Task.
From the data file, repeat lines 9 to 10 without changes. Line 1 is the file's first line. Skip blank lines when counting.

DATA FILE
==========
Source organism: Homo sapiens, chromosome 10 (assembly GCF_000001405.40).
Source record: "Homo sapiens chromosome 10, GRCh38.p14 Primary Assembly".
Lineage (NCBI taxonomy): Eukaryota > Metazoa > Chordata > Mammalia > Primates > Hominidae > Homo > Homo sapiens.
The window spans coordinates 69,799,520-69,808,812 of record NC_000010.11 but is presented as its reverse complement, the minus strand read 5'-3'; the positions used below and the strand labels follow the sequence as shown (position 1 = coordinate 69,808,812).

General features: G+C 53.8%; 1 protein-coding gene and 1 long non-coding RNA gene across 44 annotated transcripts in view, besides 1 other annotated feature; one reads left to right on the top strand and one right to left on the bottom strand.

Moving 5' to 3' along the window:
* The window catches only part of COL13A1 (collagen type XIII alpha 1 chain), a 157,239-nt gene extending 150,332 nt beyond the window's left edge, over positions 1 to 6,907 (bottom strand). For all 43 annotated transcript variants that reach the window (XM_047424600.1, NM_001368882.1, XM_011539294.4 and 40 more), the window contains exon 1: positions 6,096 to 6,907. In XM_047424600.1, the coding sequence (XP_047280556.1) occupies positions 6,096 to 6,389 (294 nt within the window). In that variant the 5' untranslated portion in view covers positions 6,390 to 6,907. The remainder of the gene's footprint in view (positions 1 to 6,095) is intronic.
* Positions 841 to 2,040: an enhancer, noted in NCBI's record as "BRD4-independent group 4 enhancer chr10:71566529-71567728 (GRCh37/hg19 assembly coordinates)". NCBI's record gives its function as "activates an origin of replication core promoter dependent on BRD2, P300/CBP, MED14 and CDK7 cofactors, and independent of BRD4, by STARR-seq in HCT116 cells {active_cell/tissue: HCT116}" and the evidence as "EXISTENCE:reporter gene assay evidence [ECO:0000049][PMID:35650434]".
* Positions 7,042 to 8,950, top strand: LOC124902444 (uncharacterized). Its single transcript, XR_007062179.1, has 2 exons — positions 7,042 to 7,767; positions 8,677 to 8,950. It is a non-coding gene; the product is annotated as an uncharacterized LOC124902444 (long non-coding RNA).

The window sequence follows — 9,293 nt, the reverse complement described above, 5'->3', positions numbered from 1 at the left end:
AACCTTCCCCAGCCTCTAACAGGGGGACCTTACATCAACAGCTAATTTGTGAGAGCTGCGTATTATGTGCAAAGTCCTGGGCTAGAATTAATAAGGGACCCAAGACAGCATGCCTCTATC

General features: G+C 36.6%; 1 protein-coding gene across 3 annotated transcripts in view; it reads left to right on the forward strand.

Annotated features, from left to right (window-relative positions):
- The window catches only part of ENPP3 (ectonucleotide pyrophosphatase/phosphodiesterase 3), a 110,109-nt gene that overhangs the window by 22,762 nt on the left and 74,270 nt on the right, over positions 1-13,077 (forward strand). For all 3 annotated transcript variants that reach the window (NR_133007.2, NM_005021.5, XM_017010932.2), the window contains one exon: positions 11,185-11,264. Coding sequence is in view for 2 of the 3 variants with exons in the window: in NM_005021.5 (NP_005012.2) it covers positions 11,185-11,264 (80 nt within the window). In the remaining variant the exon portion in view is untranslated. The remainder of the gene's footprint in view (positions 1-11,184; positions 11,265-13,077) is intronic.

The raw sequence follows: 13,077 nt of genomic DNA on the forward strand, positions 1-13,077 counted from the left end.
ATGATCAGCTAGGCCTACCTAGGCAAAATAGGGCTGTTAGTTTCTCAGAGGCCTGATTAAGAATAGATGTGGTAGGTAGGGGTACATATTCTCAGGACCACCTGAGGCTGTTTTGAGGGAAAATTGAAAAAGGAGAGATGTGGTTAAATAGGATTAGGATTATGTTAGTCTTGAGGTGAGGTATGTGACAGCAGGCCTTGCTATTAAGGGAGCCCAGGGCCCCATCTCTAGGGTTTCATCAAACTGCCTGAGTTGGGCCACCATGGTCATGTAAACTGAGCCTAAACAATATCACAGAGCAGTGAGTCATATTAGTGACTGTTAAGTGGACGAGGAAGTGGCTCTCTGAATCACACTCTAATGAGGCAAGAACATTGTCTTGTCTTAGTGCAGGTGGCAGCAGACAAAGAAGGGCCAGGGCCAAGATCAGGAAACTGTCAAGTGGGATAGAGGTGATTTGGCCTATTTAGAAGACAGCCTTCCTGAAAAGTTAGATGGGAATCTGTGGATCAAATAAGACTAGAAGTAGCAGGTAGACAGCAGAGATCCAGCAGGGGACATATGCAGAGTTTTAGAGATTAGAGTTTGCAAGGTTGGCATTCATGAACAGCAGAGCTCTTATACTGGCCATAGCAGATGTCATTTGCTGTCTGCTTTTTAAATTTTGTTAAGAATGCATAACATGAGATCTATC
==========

* Positions 7,042 to 8,950, top strand: LOC124902444 (uncharacterized). Its single transcript, XR_007062179.1, has 2 exons — positions 7,042 to 7,767; positions 8,677 to 8,950. It is a non-coding gene; the product is annotated as an uncharacterized LOC124902444 (long non-coding RNA).

The window sequence follows — 9,293 nt, the reverse complement described above, 5'->3', positions numbered from 1 at the left end: